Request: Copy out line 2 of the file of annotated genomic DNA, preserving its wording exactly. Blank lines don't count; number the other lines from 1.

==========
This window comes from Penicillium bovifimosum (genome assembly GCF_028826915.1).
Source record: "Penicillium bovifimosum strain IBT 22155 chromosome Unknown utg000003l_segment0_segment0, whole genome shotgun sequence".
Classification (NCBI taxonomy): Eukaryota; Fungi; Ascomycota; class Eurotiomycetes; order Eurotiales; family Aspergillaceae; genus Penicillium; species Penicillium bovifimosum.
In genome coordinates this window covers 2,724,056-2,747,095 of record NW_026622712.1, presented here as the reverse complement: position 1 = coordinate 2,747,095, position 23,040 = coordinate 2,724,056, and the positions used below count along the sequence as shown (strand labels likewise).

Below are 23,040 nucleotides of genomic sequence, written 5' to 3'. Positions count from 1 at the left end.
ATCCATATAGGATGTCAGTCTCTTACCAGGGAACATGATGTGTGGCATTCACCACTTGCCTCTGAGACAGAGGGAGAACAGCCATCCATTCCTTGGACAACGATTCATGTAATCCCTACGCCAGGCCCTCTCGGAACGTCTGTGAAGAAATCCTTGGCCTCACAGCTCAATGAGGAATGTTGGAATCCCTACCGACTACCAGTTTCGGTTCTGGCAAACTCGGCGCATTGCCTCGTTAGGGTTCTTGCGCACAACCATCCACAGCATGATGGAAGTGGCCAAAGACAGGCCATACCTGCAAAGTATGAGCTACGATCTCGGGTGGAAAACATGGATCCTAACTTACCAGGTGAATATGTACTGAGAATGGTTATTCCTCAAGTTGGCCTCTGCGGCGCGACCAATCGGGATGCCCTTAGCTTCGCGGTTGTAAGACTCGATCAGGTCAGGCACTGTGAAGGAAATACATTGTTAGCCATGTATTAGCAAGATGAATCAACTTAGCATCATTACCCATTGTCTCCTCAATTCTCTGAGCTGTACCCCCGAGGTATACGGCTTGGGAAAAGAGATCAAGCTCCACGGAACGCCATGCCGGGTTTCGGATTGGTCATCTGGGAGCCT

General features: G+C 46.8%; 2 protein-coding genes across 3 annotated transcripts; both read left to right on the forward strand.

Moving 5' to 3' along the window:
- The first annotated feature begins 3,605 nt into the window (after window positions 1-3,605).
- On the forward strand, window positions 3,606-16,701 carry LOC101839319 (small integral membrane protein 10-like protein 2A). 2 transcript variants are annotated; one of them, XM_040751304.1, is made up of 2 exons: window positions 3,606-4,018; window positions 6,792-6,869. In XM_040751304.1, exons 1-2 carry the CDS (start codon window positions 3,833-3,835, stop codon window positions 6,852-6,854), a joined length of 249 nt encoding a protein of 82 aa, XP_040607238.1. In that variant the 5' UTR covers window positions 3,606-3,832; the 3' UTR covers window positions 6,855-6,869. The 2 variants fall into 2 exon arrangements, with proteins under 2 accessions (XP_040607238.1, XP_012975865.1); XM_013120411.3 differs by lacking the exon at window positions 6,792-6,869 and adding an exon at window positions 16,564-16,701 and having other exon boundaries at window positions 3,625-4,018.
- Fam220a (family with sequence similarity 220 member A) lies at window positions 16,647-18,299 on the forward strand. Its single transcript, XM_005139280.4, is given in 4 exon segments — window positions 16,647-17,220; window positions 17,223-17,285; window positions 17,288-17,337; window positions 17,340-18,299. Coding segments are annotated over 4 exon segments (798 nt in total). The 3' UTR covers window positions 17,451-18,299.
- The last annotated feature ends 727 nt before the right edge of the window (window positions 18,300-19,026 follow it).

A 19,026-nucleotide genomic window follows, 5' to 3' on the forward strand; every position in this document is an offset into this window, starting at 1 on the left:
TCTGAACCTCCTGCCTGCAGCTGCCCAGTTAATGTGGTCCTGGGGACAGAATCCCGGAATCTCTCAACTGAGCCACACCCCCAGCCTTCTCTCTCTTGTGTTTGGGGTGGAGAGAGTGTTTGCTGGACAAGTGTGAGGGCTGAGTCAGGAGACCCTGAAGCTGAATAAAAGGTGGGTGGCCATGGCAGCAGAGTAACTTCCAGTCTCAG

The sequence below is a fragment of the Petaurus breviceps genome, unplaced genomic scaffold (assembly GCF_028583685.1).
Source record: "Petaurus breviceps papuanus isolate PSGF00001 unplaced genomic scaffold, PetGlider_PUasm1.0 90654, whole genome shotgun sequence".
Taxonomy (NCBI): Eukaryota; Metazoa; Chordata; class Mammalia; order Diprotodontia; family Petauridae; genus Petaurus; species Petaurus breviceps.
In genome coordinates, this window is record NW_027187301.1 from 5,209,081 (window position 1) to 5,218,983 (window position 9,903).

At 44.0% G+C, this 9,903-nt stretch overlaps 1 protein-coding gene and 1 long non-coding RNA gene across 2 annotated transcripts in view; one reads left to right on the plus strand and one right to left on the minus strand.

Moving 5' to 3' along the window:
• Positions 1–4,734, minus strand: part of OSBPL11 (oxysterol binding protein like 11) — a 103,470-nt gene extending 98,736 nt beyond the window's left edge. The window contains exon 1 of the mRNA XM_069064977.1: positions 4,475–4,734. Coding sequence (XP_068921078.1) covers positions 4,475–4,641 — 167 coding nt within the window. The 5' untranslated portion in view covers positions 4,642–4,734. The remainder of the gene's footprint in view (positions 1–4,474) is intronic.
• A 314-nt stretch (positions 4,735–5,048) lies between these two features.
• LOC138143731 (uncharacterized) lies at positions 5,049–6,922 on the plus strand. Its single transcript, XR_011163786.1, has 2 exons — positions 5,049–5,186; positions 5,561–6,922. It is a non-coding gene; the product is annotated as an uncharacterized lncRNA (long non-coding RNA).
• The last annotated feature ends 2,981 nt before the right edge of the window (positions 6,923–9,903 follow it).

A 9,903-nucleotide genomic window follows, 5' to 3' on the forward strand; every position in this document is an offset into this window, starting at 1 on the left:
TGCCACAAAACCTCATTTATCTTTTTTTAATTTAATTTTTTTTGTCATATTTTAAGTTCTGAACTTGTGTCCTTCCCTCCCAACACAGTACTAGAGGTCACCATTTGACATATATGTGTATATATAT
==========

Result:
Source record: "Penicillium bovifimosum strain IBT 22155 chromosome Unknown utg000003l_segment0_segment0, whole genome shotgun sequence".